For the Abolition of Nuclear Weapons

HOME >> For the Abolition of Nuclear Weapons >> Statements >> Statement Regarding the Northeast-Kanto Great Earthquake and Tsunami and the Fukushima No. 1 Nuclear Power Plant Disaster

March 22, 2011

Terumi Tanaka, Secretary General
Japan Confederation of A- and H-Bomb Sufferers Organizations (Hidankyo)

As we pray that the souls of all the people who perished in the Northeast-Kanto Great Earthquake and Tsunami rest in peace, we want to express our deepest sympathies for the many victims who have lost family members, their homes, and workplaces.

Looking at the damage from the tsunami along the shoreline of the northeast, I am reminded of the tragedies of the atomic bombings that happened 66 years ago in Hiroshima and Nagasaki.

On August 6th and 9th 1945, when the United States dropped two atomic bombs, the blast and heat destroyed the cities of close to 300,000 inhabitants. At the same time, the powerful radiation and radioactive fallout created an enduring radioactive hell. Those who survived lost family members and friends, as well as their homes, workplaces, and schools, but even as they struggled with overpowering grief, they overcame their many hardships one at a time and brought the cities of Hiroshima and Nagasaki back to life.

Survivors, who have had to live with the fear of effects of radiation on their health, have continued to call for the speedy abolition of nuclear weapons so that not one more person on this earth should experience the same suffering that they did. This sense of mission has given survivors the strength to live. We hope that the lives of the atomic survivors of Hiroshima and Nagasaki might be of some encouragement to the victims of the earthquake and tsunami.

Immediately after the incident, there was a flood of foreign media coverage. In response to this coverage, survivors, drawing comparisons with their own suffering, have been deeply pained by the destruction of the tsunami, and, as for the nuclear power plant accident, they are angered by the continued concealment of information by the government and Tokyo Electric Power Company (TEPCO), both of which bandy about the myth of "safety."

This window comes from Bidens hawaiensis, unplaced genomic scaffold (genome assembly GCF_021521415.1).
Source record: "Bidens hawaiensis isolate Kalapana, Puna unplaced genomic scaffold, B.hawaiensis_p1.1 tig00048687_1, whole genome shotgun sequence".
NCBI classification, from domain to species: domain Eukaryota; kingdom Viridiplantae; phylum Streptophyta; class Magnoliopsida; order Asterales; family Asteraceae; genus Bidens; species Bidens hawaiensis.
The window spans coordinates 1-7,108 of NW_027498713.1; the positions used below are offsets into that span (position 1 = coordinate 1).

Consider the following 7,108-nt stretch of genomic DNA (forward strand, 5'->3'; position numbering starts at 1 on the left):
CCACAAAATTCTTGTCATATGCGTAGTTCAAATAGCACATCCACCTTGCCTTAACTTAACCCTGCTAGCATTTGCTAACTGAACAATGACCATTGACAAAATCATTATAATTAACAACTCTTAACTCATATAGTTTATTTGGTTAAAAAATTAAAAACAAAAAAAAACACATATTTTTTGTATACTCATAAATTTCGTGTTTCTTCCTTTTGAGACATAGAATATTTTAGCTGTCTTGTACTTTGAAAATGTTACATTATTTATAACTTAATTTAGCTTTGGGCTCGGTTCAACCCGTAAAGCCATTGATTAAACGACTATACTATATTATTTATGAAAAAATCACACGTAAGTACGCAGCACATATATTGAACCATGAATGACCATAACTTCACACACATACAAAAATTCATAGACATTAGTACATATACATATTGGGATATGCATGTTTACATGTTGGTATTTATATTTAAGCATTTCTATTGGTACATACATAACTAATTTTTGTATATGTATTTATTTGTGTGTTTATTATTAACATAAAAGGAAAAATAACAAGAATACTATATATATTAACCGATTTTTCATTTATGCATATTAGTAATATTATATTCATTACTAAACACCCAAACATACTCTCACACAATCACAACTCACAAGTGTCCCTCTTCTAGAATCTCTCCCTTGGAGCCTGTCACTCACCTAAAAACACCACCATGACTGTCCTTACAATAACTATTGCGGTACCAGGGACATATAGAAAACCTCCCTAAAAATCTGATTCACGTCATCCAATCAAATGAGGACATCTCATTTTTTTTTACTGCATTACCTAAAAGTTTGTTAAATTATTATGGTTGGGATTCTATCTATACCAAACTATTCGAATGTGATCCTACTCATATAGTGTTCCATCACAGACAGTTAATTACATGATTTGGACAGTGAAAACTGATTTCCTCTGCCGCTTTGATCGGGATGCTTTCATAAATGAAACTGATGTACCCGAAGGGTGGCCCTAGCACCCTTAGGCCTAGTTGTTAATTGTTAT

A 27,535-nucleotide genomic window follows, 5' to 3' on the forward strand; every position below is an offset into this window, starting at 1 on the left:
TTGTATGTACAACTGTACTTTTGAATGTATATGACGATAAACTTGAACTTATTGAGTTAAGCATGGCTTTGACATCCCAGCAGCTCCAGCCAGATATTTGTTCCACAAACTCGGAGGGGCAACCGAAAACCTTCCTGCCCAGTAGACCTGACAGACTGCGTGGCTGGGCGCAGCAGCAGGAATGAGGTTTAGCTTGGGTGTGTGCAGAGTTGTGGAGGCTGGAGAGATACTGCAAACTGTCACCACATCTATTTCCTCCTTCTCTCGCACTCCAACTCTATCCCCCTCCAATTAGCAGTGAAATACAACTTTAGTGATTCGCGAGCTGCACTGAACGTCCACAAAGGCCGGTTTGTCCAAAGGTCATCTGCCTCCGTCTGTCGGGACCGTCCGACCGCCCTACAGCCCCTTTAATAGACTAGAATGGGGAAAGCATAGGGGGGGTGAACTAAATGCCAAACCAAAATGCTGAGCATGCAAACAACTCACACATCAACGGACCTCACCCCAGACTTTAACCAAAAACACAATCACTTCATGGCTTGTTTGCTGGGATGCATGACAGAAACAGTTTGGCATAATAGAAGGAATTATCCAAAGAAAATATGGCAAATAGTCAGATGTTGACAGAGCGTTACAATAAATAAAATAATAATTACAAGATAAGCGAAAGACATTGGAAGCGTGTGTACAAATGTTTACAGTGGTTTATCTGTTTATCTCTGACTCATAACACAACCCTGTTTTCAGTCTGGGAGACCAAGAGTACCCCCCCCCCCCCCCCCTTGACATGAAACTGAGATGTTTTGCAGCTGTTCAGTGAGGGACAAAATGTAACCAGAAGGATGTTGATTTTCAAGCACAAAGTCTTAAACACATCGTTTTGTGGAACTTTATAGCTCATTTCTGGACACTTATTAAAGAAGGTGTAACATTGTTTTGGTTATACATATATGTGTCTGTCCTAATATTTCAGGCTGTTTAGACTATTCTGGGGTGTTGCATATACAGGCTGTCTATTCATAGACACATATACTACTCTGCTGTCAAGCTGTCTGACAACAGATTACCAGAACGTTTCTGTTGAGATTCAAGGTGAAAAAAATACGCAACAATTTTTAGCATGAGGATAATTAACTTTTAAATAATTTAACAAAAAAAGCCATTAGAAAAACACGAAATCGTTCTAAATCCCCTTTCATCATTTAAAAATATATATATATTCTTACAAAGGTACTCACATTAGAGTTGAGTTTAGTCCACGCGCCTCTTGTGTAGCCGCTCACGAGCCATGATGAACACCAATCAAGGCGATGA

There is no such thing as 100% safe atomic energy. If by any chance there is an accident, nuclear power plants can cause damage that cannot be undone. As long as nuclear weapons exist, we cannot know what kind of accidents will happen. Moreover, as long as there are nations prepared to use nuclear weapons as deterrence, we must hasten to abolish the over 20,000 nuclear weapons that currently exist.

The Fukushima No. 1 nuclear power plant accident is still in a state that defies predictions. Reactors nos. 1, 3, and 4 have already experienced hydrogen explosions, and coupled with the collapse of their containment structures, radiation has begun to escape to the outside. It has been reported that radiation has contaminated spinach and milk, and the sudden directives to stop shipment of these items has caused resentment and anxiety among agricultural and dairy farmers. Feelings of concern among residents are growing.

Since the start of this accident, radiation contamination has been a fear, and even though various groups have made the results of radiation measurements available on the Internet, government officials continue to conceal measurements from the public. They claim they do this so as not to induce panic, but, on the contrary, it only engenders a distrust of the government.

The effects of radioactive contamination are not being properly communicated. The radioactive exposure from radioactive fallout, which we must be concerned about, is made up of minute particles, which cannot be seen by the naked eye and can be taken in though the nose and mouth and absorbed in the body, causing internal radiation poisoning. We cannot avoid the possibility of this internal exposure to radiation.

Survivors of Hiroshima and Nagasaki were exposed to high doses of radiation not comparable to the current case of radiation contamination. Since its founding fifty-five years ago, Hidankyo has worked toward securing government policies and compensation to address the health problems caused by exposure to radiation. Our advocacy included an eight-year struggle to improve the system by which radiation-induced illnesses are officially recognized, and we successfully expanded the established standards for diseases caused by exposure to radiation.

For some time now, Hidankyo has been addressing energy administration, demanding policies that move away from a reliance on nuclear power and calling for adherence to independent, democratic, and transparent principles for the management of nuclear power. Instead, the government and TEPCO promote the myth of "safety" and manipulate information. Learning from this accident, we once again renew our appeals to rethink energy management.

Finally, we urge the government and TEPCO to offer relief to the victims and earnestly strive to quickly resolve the disaster at the nuclear power plant.